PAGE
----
This aspect of the mission will provide information on the geographically complex tile regions of Venus (which have highly deformed terrain). It will investigate their origins and their tectonic, volcanic, and weathering history.

These findings could shed light on how Venus and Earth started similarly and later diverged in their evolution.

The DAVINCI + spacecraft, upon reaching Venus, will drop a spherical probe filled with sensitive instruments through the planet's atmosphere. The probe will sample the air during its descent, constantly measuring the atmosphere as it falls and returning the measurements to the orbiting spacecraft.

The probe will carry a mass spectrometer, measuring the mass of different molecules in a sample. It will be used to detect any gases or other gases in the atmosphere of Venice.

The flight sensor will also be helpful in measuring the dynamics of the atmosphere, and a camera will take contrasting images during the testing descent. Only four spacecraft returned images of the surface of Venus, and the last such image was taken in 1982.

VERITAS

For its part, the VERITAS mission ( Venus Emissivity, Radio Science, InSAR, Topography, and Spectroscopy ) will map the surface characteristics to determine the geological history of the planet and better understand why it developed so differently from Earth.

Historical geology provides important information on ancient climate change, volcanic eruptions, and earthquakes. These data can be used to anticipate the possible magnitude and frequency of future events.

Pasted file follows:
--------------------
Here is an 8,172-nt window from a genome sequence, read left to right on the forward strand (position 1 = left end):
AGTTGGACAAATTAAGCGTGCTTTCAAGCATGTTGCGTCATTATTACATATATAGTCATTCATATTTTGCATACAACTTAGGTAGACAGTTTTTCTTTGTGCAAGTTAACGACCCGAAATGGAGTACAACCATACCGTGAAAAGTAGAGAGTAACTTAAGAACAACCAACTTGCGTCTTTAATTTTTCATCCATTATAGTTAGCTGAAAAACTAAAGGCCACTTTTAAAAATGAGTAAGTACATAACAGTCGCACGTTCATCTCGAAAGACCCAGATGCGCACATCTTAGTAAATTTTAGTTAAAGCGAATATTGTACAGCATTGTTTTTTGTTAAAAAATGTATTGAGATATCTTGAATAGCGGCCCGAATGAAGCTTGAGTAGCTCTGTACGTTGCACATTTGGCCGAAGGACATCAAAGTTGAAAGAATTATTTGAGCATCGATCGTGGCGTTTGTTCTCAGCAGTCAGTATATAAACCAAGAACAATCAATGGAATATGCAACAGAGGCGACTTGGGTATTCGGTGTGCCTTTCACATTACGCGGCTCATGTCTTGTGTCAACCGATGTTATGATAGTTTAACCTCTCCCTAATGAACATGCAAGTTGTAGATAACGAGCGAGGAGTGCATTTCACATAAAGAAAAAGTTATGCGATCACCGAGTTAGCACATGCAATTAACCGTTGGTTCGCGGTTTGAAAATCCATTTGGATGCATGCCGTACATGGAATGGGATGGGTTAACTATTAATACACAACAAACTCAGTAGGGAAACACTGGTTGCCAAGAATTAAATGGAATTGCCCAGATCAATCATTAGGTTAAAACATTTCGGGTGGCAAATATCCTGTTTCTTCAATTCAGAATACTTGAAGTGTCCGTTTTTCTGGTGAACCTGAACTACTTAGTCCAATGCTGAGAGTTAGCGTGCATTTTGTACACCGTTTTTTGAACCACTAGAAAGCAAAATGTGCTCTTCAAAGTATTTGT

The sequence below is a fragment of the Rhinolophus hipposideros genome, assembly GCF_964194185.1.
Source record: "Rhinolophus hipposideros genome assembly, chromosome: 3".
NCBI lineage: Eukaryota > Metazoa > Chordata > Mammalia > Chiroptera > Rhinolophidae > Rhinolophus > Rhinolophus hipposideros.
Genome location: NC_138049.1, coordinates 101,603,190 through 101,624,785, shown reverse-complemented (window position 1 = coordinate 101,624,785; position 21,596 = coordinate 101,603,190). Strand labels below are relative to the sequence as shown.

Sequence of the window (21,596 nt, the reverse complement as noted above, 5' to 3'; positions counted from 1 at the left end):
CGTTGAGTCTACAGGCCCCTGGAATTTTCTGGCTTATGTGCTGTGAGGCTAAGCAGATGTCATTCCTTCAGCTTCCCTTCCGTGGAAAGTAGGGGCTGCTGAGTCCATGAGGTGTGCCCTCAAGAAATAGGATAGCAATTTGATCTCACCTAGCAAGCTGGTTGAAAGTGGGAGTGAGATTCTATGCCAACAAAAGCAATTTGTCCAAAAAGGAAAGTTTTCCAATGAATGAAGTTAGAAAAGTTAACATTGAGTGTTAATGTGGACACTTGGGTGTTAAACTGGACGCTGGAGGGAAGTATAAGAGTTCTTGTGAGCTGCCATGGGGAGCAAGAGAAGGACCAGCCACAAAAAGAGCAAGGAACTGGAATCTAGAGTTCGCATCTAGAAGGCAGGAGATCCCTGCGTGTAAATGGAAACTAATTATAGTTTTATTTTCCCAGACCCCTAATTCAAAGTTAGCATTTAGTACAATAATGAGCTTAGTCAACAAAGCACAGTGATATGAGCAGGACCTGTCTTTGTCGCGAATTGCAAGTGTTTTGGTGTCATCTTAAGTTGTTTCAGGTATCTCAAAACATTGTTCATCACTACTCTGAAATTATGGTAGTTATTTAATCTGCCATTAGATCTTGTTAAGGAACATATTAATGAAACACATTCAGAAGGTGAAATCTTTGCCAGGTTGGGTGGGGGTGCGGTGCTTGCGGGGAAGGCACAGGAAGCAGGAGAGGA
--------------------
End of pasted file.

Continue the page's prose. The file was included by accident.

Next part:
The mission will also try to understand the internal geodynamics that shaped the planet. In other words, we can build an image of the movements of the continental plates of Venus and compare it with that of Earth.

In parallel with DAVINCI +, VERITAS will take high-resolution topographic images of the surface of Venus across the planet, mapping surface features, including mountains and valleys.

At the same time, the Venus Emissivity Mapper (VEM) instrument aboard the orbiting VERITAS spacecraft will map surface gas emissions with such precision that it will be able to detect near-surface water vapor. Its sensors are so powerful that they will be able to see through thick clouds of sulfuric acid.

A key insight into conditions on Venus

The most exciting of these two missions is the orbit-surface probe. In the 1980s, four landers reached the surface of Venus but were only able to operate for two days due to crushing pressure. The pressure there is 93 bars, which is the same as being 900 meters below sea level on Earth.

Then there is the lava. Many lava flows on Venus stretch for several hundred kilometers. And the mobility of this lava can be favored by the average temperature of the planet's surface, of about 470 ° C.

For their part, the "shield" volcanoes on Venus are an impressive 700 km wide at the base, but only 5.5 km high on average. The largest shield volcano on Earth, Hawaii's Mauna Loa, is only 120 km wide at its base.

Data from DAVINCI + and VERITAS will provide crucial insight into not only how Venus formed but how any rocky, living planet forms. At best, this will provide us with valuable markers for the search for habitable worlds outside our solar system.